19. 5 out of 5

    Fernando Jude

    Simply Amazing. That slightest inclination to "have it my way..." or the "let it be..." cultures are set as challenges if the world has to move to a new order of living as one people. The Pope makes us believe that such days are not far away to become real. He proposes a mind to move from focusing on materials to mankind. The 3-stage arrangement of the proposal is very interesting. Our identity is that we are one people more than any other classification. The impeccable balance between the local Simply Amazing. That slightest inclination to "have it my way..." or the "let it be..." cultures are set as challenges if the world has to move to a new order of living as one people. The Pope makes us believe that such days are not far away to become real. He proposes a mind to move from focusing on materials to mankind. The 3-stage arrangement of the proposal is very interesting. Our identity is that we are one people more than any other classification. The impeccable balance between the local and the global that he invites everyone to participate in realizing it, shakes me out of the cozy slumber of bygone ideologies. This is a great follow-on for Fratelli Tutti.

  20. 4 out of 5

    Tom Wiley

    In this book, Pope Francis reflects on lessons from this pandemic and imagines a better world afterward. In order to achieve that world though, hard steps must be taken to make the world more just and equal. These include addressing income inequality, welcoming migrants, defusing populist politics that scapegoat the vulnerable, giving people access to land, lodging and labor, and finding new definitions of solidarity. (“Solidarity is not offering crumbs from the table, but creating a seat at the In this book, Pope Francis reflects on lessons from this pandemic and imagines a better world afterward. In order to achieve that world though, hard steps must be taken to make the world more just and equal. These include addressing income inequality, welcoming migrants, defusing populist politics that scapegoat the vulnerable, giving people access to land, lodging and labor, and finding new definitions of solidarity. (“Solidarity is not offering crumbs from the table, but creating a seat at the table.”) He writes about the future after the virus: “If we are to come out of this crisis less selfish than when we went in, we have to let ourselves be touched by others’ pain.” For those acquainted with Pope Francis’ writing, this book contains many familiar themes, but the pandemic gives it an urgent new framing.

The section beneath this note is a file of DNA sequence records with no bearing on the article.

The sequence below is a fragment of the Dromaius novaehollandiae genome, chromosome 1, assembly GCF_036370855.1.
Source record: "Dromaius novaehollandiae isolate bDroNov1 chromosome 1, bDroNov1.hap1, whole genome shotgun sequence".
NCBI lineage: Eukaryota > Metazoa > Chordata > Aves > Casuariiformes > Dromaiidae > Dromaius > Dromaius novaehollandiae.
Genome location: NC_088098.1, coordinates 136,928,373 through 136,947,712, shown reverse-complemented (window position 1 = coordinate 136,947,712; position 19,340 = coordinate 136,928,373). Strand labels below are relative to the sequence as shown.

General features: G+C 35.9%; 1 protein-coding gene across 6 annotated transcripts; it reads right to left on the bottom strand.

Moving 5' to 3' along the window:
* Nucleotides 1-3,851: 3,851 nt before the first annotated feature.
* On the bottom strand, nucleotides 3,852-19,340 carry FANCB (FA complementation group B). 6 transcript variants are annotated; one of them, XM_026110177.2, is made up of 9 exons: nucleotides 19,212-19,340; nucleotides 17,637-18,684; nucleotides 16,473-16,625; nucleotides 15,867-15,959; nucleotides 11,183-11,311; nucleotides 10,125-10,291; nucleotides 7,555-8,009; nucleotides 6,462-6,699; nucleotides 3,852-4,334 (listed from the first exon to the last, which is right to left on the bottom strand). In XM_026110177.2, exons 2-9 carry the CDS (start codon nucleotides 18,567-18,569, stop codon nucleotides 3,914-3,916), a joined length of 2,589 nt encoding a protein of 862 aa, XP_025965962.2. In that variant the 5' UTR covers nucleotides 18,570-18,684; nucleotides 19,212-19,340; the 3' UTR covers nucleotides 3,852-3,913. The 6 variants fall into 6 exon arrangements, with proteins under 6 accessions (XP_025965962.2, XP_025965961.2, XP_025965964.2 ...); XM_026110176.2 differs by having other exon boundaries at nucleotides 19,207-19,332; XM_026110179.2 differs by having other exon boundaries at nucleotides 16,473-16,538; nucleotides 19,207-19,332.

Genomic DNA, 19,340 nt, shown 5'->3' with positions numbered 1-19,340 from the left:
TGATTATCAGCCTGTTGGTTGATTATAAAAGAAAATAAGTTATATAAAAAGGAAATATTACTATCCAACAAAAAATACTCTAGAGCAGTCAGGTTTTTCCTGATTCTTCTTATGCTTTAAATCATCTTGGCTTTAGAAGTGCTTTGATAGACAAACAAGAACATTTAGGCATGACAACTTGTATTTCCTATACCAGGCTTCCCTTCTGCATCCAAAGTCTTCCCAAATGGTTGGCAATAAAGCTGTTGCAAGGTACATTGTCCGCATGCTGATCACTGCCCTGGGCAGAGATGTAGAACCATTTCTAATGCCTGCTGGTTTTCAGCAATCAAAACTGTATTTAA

21. 5 out of 5

    Barbara Wolff

    Thought provoking book. Makes you want to help change the world for the better.

  22. 4 out of 5

    Jack Maley

    Very short but good

  23. 5 out of 5

    Cheryl Brock

    Not a Catholic, but I loved this book anyway. 🙏👍

  24. 5 out of 5

    Christina Santorello

    We can all do better and if this past year doesn’t encourage us to do so then we are missing the signs.

  25. 4 out of 5

    Sue Frances

    Whether you are religious or not this is an interesting read. Pope Francis is a very intelligent man.

  26. 5 out of 5

    Ruth M

    I'm not much of a fan of Pope Francis, but when your spiritual director asks you to read something, you do it. I was pleasantly surprised at his thesis and his message, which avoided some of the things I most dislike about him as the pope. It was a quick read, and worth the time I spent on it. I'm not much of a fan of Pope Francis, but when your spiritual director asks you to read something, you do it. I was pleasantly surprised at his thesis and his message, which avoided some of the things I most dislike about him as the pope. It was a quick read, and worth the time I spent on it.

  27. 5 out of 5

    David

    The books we need today in this pandemic and the toxic political world we find ourselves. Words of encouragement for changing our path, written for the whole world, not just the Catholic faithful. Remarkable words from a remarkable man.

  28. 4 out of 5

    Ju

    If you read this book and believe that it is about healing after COVID pandemic, you better wake up. This book would make Karl Marx very proud of Pope Francis

  29. 5 out of 5

    Emily

    The book is divided into three parts - a time to see, to choose, and to act. Bible stories are used as examples to help the reader understand along the way. The term Covid or virus is used as a symbol of the challenges of the world. I enjoyed the first section as it flowed beautifully and was easy to understand. The second section referenced Catholic ideology of which I don’t have a lot of knowledge so I needed a bit longer to understand (or Google) terms. The third section was still intended fo The book is divided into three parts - a time to see, to choose, and to act. Bible stories are used as examples to help the reader understand along the way. The term Covid or virus is used as a symbol of the challenges of the world. I enjoyed the first section as it flowed beautifully and was easy to understand. The second section referenced Catholic ideology of which I don’t have a lot of knowledge so I needed a bit longer to understand (or Google) terms. The third section was still intended for people of faith but was pulled together nicely with a call to action in three L’s - land - lodging - labor. I found some meaningful nuggets that apply to all people - regardless of faith. The media polarizes people, politicians often focus on the big picture and not their constituents, and we are doomed to repeat the past if we choose to ignore and forget it. How he addresses these topics is interesting. There is also a challenge to consider how a Covid has shined a light on all that is wrong in the world and what are we going to do to correct it? A definite recommendation for anyone to read.

  30. 5 out of 5

    Thomas G. Peterson

    A Path to Sanity Pope Francis has developed a unique formula to help the world recover from not only the effects of this pandemic but how we my improve the state of the world. If these steps were to be embraced the world would be with God's help a better place. A Path to Sanity Pope Francis has developed a unique formula to help the world recover from not only the effects of this pandemic but how we my improve the state of the world. If these steps were to be embraced the world would be with God's help a better place.